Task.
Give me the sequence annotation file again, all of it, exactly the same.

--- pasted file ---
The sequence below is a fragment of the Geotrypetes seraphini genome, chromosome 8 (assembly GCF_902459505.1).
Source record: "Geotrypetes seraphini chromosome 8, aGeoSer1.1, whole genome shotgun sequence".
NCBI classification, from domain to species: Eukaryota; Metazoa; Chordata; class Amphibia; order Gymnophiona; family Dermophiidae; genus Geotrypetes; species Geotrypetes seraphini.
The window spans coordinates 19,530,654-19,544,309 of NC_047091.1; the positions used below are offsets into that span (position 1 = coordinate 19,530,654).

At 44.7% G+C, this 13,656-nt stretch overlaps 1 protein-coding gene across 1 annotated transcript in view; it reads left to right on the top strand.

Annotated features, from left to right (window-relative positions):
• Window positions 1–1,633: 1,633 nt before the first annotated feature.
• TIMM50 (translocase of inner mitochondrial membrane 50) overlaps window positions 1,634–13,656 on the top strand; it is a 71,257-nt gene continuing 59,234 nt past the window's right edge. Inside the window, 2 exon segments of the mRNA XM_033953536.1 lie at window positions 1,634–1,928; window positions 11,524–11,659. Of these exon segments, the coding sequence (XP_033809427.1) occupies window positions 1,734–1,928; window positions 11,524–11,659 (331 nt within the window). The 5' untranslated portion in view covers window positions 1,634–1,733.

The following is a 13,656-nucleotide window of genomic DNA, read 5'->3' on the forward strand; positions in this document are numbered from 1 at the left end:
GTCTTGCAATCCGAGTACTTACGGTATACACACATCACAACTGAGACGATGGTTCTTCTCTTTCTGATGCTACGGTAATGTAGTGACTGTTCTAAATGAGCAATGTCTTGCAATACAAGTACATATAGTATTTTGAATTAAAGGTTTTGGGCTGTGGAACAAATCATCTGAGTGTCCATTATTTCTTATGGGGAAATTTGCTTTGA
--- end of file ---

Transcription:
The sequence below is a fragment of the Geotrypetes seraphini genome, chromosome 8 (assembly GCF_902459505.1).
Source record: "Geotrypetes seraphini chromosome 8, aGeoSer1.1, whole genome shotgun sequence".
NCBI classification, from domain to species: Eukaryota; Metazoa; Chordata; class Amphibia; order Gymnophiona; family Dermophiidae; genus Geotrypetes; species Geotrypetes seraphini.
The window spans coordinates 19,530,654-19,544,309 of NC_047091.1; the positions used below are offsets into that span (position 1 = coordinate 19,530,654).

At 44.7% G+C, this 13,656-nt stretch overlaps 1 protein-coding gene across 1 annotated transcript in view; it reads left to right on the top strand.

Annotated features, from left to right (window-relative positions):
• Window positions 1–1,633: 1,633 nt before the first annotated feature.
• TIMM50 (translocase of inner mitochondrial membrane 50) overlaps window positions 1,634–13,656 on the top strand; it is a 71,257-nt gene continuing 59,234 nt past the window's right edge. Inside the window, 2 exon segments of the mRNA XM_033953536.1 lie at window positions 1,634–1,928; window positions 11,524–11,659. Of these exon segments, the coding sequence (XP_033809427.1) occupies window positions 1,734–1,928; window positions 11,524–11,659 (331 nt within the window). The 5' untranslated portion in view covers window positions 1,634–1,733.

The following is a 13,656-nucleotide window of genomic DNA, read 5'->3' on the forward strand; positions in this document are numbered from 1 at the left end:
GTCTTGCAATCCGAGTACTTACGGTATACACACATCACAACTGAGACGATGGTTCTTCTCTTTCTGATGCTACGGTAATGTAGTGACTGTTCTAAATGAGCAATGTCTTGCAATACAAGTACATATAGTATTTTGAATTAAAGGTTTTGGGCTGTGGAACAAATCATCTGAGTGTCCATTATTTCTTATGGGGAAATTTGCTTTGA